When you move or import a virtual machine to a computer that runs Hyper-V on Windows Server 2016 or Windows 10, the virtual machine’s configuration isn’t automatically updated. This means that you can move the virtual machine back to a Hyper-V host that runs a previous version of Windows or Windows Server. But, this also means that you can’t use some of the new virtual machine features until you manually update the configuration version. You can’t downgrade the virtual machine configuration version after you’ve upgraded it.

The virtual machine configuration version represents the compatibility of the virtual machine’s configuration, saved state, and snapshot files with the version of Hyper-V. When you update the configuration version, you change the file structure that is used to store the virtual machines configuration and the checkpoint files. You also update the configuration version to the latest version supported by that Hyper-V host. Upgraded virtual machines use a new configuration file format, which is designed to increase the efficiency of reading and writing virtual machine configuration data. The upgrade also reduces the potential for data corruption in the event of a storage failure

Building a VM based on Windows 2012R2 configuration You should use this PowerShell command as you could see the 8.0 Configuration is default.

New-VM -Name “DemoVM17” -Version 5.0

When listing the VM Configurations you can see the difference. and easily see the 5.0 Version VM’s  config.XML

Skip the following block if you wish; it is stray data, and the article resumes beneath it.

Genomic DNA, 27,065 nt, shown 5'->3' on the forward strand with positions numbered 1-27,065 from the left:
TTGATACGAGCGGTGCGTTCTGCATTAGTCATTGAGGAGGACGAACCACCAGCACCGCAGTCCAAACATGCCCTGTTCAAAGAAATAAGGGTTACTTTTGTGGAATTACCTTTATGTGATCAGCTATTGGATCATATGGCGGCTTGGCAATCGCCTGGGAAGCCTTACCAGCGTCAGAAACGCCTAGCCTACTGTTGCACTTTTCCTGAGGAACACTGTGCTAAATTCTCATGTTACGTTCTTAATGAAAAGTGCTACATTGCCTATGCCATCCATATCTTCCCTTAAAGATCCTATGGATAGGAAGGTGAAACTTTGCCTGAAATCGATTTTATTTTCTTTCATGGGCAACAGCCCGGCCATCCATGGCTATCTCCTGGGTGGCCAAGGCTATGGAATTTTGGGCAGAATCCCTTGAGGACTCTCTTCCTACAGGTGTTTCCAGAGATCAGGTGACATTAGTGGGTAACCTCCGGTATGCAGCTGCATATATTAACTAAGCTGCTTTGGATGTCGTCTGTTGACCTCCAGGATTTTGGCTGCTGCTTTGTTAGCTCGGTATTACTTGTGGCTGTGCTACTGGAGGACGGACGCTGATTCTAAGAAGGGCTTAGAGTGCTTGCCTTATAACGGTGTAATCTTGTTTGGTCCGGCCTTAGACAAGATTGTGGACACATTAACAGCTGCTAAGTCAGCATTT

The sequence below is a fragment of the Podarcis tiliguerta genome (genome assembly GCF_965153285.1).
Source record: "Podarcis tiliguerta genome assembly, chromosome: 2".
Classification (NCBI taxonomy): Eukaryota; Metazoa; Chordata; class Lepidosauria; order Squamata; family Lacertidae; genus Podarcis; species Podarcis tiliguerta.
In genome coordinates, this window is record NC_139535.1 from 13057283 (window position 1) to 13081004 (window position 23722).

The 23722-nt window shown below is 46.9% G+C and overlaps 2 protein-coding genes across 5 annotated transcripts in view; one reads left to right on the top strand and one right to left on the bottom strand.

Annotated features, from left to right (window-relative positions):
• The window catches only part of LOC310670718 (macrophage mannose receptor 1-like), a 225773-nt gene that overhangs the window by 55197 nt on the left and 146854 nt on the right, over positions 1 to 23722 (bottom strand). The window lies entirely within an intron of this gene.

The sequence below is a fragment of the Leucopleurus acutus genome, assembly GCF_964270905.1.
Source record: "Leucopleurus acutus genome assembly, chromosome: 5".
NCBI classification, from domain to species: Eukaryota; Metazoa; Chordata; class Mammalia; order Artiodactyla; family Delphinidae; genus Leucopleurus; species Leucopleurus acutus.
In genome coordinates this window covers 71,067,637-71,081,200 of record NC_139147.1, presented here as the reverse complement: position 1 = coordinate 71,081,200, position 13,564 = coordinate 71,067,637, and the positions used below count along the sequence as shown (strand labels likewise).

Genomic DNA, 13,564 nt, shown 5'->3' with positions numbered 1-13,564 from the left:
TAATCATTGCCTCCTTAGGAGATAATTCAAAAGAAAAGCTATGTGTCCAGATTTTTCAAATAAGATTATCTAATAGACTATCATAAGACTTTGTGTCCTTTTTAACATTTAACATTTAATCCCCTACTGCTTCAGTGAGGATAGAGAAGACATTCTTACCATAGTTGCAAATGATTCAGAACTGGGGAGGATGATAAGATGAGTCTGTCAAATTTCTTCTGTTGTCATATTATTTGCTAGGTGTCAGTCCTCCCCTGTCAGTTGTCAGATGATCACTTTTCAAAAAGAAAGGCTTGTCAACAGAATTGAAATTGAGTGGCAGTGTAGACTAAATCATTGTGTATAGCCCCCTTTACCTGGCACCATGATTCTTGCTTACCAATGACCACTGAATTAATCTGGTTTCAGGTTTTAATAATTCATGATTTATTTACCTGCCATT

Virtual machine configuration information that is stored in binary file format. File name extension: .vmcx

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But what if I want to upgrade the VM’s ? yes you can but only to the default level and PowerShell Only

Update-VMVersion “VM Name”

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as you can see the DemoVm06 is already at the max level but when updating the DemoVM01 which has Version 5.0 it will be upgraded to Version 8.0 and the Config file will be transferred this can’t be undone!

Virtual machine configuration information that is stored in binary file format. File name extension: .vmcx

you can automate this and do all upgrades in onetime or have a pick list to do this. But the VM needs to be OFF no running VM can be upgraded.

TO upgrade all VM’s   Update-VMVersion * -force

Or pick the VM by yourself with a before and after version.

#Select a VM to upgrade
$vm2016= (Get-VM | select Name, Status, version | Out-GridView -Title "Select VM for update the configuration version" -PassThru).Name
#list VM configuration Version
Get-VM $vm2016 | ft Name, IntegrationServicesVersion,version 
#Convert the Config TO the default Configuration
Update-VMVersion $vm2016 -Force -Verbose
#list VM configuration Version
Get-VM $vm2016 | ft Name, IntegrationServicesVersion,version 

image

 

 

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Posted October 31, 2016 by Robert Smit [MVP] in Windows Server 2016